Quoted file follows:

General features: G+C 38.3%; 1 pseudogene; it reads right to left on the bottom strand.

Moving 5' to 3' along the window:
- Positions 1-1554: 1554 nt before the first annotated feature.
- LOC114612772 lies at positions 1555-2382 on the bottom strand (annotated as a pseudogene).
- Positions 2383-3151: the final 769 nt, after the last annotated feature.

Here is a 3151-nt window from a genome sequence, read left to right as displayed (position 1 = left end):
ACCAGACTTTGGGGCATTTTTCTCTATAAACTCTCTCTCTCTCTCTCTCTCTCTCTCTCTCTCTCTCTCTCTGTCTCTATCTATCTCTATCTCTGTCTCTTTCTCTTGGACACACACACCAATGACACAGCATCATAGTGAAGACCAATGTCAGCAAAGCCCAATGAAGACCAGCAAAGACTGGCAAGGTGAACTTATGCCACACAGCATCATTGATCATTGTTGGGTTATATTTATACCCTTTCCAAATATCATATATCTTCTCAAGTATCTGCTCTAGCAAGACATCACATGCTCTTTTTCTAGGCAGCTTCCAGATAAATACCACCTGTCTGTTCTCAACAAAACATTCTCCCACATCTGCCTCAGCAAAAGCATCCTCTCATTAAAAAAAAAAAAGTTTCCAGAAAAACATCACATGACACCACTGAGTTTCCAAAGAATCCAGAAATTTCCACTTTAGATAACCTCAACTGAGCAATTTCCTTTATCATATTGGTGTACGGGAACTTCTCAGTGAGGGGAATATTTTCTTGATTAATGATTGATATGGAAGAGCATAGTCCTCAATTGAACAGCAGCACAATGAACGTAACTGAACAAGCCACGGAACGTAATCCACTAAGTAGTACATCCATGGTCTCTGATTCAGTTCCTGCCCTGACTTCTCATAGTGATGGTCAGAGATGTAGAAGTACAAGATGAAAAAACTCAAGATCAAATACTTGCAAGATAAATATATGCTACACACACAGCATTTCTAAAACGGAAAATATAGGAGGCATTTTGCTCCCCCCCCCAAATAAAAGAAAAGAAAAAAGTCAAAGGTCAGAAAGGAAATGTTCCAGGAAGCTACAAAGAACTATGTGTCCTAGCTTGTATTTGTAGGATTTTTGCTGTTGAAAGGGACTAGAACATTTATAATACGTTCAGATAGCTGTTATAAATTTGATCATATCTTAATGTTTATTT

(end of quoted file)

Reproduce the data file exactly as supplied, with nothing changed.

General features: G+C 38.3%; 1 pseudogene; it reads right to left on the bottom strand.

Moving 5' to 3' along the window:
- Positions 1-1554: 1554 nt before the first annotated feature.
- LOC114612772 lies at positions 1555-2382 on the bottom strand (annotated as a pseudogene).
- Positions 2383-3151: the final 769 nt, after the last annotated feature.

Here is a 3151-nt window from a genome sequence, read left to right as displayed (position 1 = left end):
ACCAGACTTTGGGGCATTTTTCTCTATAAACTCTCTCTCTCTCTCTCTCTCTCTCTCTCTCTCTCTCTCTCTGTCTCTATCTATCTCTATCTCTGTCTCTTTCTCTTGGACACACACACCAATGACACAGCATCATAGTGAAGACCAATGTCAGCAAAGCCCAATGAAGACCAGCAAAGACTGGCAAGGTGAACTTATGCCACACAGCATCATTGATCATTGTTGGGTTATATTTATACCCTTTCCAAATATCATATATCTTCTCAAGTATCTGCTCTAGCAAGACATCACATGCTCTTTTTCTAGGCAGCTTCCAGATAAATACCACCTGTCTGTTCTCAACAAAACATTCTCCCACATCTGCCTCAGCAAAAGCATCCTCTCATTAAAAAAAAAAAAGTTTCCAGAAAAACATCACATGACACCACTGAGTTTCCAAAGAATCCAGAAATTTCCACTTTAGATAACCTCAACTGAGCAATTTCCTTTATCATATTGGTGTACGGGAACTTCTCAGTGAGGGGAATATTTTCTTGATTAATGATTGATATGGAAGAGCATAGTCCTCAATTGAACAGCAGCACAATGAACGTAACTGAACAAGCCACGGAACGTAATCCACTAAGTAGTACATCCATGGTCTCTGATTCAGTTCCTGCCCTGACTTCTCATAGTGATGGTCAGAGATGTAGAAGTACAAGATGAAAAAACTCAAGATCAAATACTTGCAAGATAAATATATGCTACACACACAGCATTTCTAAAACGGAAAATATAGGAGGCATTTTGCTCCCCCCCCCAAATAAAAGAAAAGAAAAAAGTCAAAGGTCAGAAAGGAAATGTTCCAGGAAGCTACAAAGAACTATGTGTCCTAGCTTGTATTTGTAGGATTTTTGCTGTTGAAAGGGACTAGAACATTTATAATACGTTCAGATAGCTGTTATAAATTTGATCATATCTTAATGTTTATTT